Showing results for: Nitrogen
This report by Compassion in World Farming highlights the so-called “negative externalities” associated with livestock-based food production – that is, costs to human health and the environment that are borne by society as a whole and which are not accounted for by the cost of producing the food or the price of consuming it.
This report quantifies the losses of reactive nitrogen from EU agriculture and food systems by food type, and assesses the impact of alternative diets (especially reduced meat) on the environment (through nitrogen emissions, greenhouse gas emissions and land use) and human health. Reactive nitrogen losses associated with agriculture refer mainly to the release of ammonia and nitrous oxide into the air, and nitrates into the ground. Nitrous oxide is a powerful greenhouse gas, and nitrate excesses in soil can lead to water pollution.
Meat and dairy consumption have increased globally over the past fifty years. As livestock account for 80% of agriculture’s total greenhouse gas (GHG) emissions, this article argues that to achieve climate targets, humans need to change their dietary habits.
On October 28 2015 the European Parliament voted for binding targets on emissions of air pollutants with specific targets set for 2020, 2025 and 2030. The bill originally included ammonia and methane (CH4) among other air pollutants – but the Members of the European Parliament (MEPs) voted to exempt enteric methane emissions (emissions directly from farmed animals) from the bill. Setting targets for enteric methane was instead postponed to 2030, to give the agriculture sector time to adapt.
This paper reviewed data from six national studies to quantify food waste within the EU and its associated loss of water and nitrogen resources in the EU as well as the uncertainties of these values.
It is the perfect storm. Limited food, water and energy unequally spread between an expanding population, and a warming climate as the bitter icing on the cake. In all these global challenges nitrogen has a leading role to play.
A new paper published in Global Change Biology looks into the effects of increasing CO2 levels on protein in crops. The study finds that not only can increased CO2 be a problem for food security through climate change, but it can also directly impact the nutritional value of crops.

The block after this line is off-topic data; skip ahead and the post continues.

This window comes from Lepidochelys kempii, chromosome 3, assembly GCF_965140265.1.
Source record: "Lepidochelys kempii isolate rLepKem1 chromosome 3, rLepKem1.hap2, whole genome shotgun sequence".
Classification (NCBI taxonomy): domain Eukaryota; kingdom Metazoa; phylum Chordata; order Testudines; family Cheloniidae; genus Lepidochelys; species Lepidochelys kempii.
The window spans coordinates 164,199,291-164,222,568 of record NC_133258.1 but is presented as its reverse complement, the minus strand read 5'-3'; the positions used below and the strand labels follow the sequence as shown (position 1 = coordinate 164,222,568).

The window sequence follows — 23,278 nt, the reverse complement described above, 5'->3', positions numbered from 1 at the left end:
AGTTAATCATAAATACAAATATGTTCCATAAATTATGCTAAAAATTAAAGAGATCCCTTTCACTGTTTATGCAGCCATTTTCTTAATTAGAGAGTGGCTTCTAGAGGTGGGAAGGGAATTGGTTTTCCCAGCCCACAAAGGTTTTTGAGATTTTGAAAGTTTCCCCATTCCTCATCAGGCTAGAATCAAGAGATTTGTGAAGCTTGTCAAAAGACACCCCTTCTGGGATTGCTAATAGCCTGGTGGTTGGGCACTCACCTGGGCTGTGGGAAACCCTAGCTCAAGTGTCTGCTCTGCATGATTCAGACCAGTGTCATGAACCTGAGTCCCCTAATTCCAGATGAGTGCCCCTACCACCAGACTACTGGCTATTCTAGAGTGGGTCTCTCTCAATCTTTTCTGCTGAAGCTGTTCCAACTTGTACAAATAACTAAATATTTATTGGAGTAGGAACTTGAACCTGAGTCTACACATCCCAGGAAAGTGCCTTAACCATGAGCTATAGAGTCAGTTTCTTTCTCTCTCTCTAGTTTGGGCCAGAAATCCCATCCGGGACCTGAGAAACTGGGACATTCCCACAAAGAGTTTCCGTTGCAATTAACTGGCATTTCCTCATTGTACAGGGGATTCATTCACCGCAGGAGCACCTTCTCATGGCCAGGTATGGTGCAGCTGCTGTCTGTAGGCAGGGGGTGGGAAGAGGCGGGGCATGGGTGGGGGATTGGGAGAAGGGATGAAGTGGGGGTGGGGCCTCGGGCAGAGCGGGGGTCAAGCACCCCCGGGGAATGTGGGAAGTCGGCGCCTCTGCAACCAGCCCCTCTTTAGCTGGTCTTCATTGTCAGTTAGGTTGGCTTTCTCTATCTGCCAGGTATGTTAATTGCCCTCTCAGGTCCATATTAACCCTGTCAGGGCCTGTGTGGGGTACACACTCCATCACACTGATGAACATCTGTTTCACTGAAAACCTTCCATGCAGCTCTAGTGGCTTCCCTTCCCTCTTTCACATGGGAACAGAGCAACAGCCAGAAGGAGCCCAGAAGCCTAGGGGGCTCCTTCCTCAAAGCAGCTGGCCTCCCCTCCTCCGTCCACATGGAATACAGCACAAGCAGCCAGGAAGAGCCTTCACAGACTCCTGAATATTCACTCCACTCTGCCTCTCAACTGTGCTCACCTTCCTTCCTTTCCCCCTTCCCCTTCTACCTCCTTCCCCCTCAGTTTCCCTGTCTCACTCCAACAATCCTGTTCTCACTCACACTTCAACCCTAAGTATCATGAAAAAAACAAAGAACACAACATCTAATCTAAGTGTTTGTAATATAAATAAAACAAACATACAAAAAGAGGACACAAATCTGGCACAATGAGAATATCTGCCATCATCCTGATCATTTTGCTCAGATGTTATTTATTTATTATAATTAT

This updated version further develops the Planetary Boundaries concept, which was first published in 2009. In their original outline of the concept the authors identified nine key global processes and systems that regulate the stability and resilience of the Earth System – the interactions of land, ocean, atmosphere and life that together provide conditions upon which our societies depend. They argued that if these natural processes are disrupted beyond a certain ‘boundary’ point, the consequences could be irreversible and lead to abrupt environmental change, making life on earth very hard for humans.
Nitrogen is a necessary element for crop and livestock growth, and protein intake is essential for a balanced human diet. This study examines efforts to improve nitrogen use efficiency (NUE) in agriculture, and reduce unintended losses of nitrogen (N) to the environment. The paper particularly looks at how it is possible to offset reactive nitrogen (Nr) and achieve so called nitrogen-neutrality.
A new study from researchers at The Earth Institute of Colombia University and the Woods Hole Research Center says emissions of nitrous oxide could double by the middle of the century if left unchecked. Nitrous oxide is the third biggest contributor to human-induced climate warming after carbon dioxide and methane.
Ten years after the first Year Book in this series appeared, a special e-book anniversary edition – UNEP Year Book 2014 – presents a fresh look at ten issues highlighted over the past decade.
This report quantifies how much our food choices affect pollutant nitrogen emissions, climate change and land use across Europe.
A growing imbalance between phosphorus and nitrogen fertilizer use in Africa could lead to crop yield reductions of nearly 30% by 2050, according to a new study from researchers at the International Institute for Applied Systems Analysis (IIASA).